500 million lines of code?!! That's 500 million things that can go wrong. Let's put that in perspective. The Space Shuttle has about 400 thousand lines of code. The Mars rover curiosity has about 3 million lines of code, and it had to fly to Mars, and then make an unbelievable landing that involved firing rockets, using a skyhook, then figuring out where it was and starting up numerous science instruments that process the atmosphere, the geology, and possibly some biology... Checking whether someone qualifies for health insurance and then letting them compare a few dozen policies, is a joke compared to doing what the space shuttle and the Mars rover have to do.
The entire windows operating system, which is known to be one of the biggest software pigs ever developed has only 50 million lines of code, with a big chunk probably being old leftover code that doesn't even do anything anymore.
Here's slate's take on this unGodly monstrosity that never should have seen the light of day. A piece of junk this big could easily take months to repair well enough that it can just limp along. My guess is that in the end they may end up scrapping the whole mess and having to start over.
more from slate below the fold
“One specialist said that as many as five million lines of software code may need to be rewritten before the Web site runs properly.”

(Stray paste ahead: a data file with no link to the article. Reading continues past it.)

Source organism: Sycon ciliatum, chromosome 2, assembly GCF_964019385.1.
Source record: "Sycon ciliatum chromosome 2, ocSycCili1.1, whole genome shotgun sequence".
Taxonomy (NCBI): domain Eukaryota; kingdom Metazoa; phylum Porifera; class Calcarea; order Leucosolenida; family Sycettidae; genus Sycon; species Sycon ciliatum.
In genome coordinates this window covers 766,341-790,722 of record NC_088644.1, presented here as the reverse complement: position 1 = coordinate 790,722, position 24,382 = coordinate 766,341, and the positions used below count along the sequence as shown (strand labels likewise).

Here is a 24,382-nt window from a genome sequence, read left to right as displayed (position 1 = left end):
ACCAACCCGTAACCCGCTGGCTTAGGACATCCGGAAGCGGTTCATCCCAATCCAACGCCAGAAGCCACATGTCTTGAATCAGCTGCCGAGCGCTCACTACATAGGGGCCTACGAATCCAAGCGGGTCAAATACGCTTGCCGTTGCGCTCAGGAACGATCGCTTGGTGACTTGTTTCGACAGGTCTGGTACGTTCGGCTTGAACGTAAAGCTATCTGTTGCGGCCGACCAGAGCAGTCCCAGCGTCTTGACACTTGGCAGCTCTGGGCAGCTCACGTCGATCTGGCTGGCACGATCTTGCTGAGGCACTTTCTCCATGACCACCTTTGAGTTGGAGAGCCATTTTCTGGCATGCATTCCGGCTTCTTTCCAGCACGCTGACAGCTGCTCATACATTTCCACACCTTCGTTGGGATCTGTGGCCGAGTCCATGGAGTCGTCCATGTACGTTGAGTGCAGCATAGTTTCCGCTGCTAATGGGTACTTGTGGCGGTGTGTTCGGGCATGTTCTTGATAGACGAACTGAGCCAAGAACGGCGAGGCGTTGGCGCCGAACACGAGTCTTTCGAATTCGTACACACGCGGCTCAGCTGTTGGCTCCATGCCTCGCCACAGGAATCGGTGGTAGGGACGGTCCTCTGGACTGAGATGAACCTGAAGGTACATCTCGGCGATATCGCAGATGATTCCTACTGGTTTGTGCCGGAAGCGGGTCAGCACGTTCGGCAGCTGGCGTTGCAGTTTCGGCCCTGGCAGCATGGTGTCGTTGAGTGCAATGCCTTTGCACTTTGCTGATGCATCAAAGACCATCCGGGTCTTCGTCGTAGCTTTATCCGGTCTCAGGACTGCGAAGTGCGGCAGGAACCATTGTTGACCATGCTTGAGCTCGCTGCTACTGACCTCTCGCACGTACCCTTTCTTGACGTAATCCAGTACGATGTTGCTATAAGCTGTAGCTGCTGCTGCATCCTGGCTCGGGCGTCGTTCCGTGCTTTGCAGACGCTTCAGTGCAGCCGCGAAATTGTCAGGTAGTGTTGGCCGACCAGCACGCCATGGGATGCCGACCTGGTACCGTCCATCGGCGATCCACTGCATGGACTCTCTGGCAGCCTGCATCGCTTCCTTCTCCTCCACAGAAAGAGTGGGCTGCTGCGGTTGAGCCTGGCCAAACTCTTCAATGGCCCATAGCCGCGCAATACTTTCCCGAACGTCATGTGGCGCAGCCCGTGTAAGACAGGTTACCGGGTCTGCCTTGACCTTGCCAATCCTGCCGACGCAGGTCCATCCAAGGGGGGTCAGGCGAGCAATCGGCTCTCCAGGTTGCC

But the software developers I’ve talked to see it a little differently. If the site really contains 500 million lines of code, they say, that’s a strong hint that the programmers involved are doing something wrong.
Dan Check, Slate’s vice president for technology, puts it this way: “If you contract something out and get 500 million lines of code back, there’s no way it’s going to work correctly.”
Here's the single most important decision you can make on your software project if you want it to be successful: keep it small. Small may not accomplish much, but the odds of outright failure—a disturbingly common outcome for most software projects—(are) low.
So if, as the Times piece suggests, the contractors responsible for fixing HealthCare.gov are already thinking about the task in terms of millions of lines of code, the situation may be even worse than we thought. It’s not just that the problem is large in scope—it’s that the people in charge of fixing it are going about it all wrong.
Let's hope the people in the "tech surge" are really good. I have a lot of sympathy for these people since they have to do something that is very difficult. They have to go through millions of lines of code, and try to figure out what the person that wrote that code was thinking. Sometimes it's far easier to just to throw a big chunk of code away and write a new piece, rather than try to fix someone else's code. So good luck to the people in the tech surge.
I suspect this mess will limp along until past the Dec. 15 deadline. Let's hope the administration learns a lesson and decides to make some major changes in the government procurement system so that delivering a quality product to the government becomes more important than knowing the bureaucratic ins and outs that win you the contracts.
And while they're at it, how about a tech surge to check on all those computer systems used in the voting booths?
UPDATE: many people, including myself are questioning the 500 million reported in the slate article. A quick google gives me this:
International Business Times They claim the source is the New York Times.
The source appears to be the New Yourk Times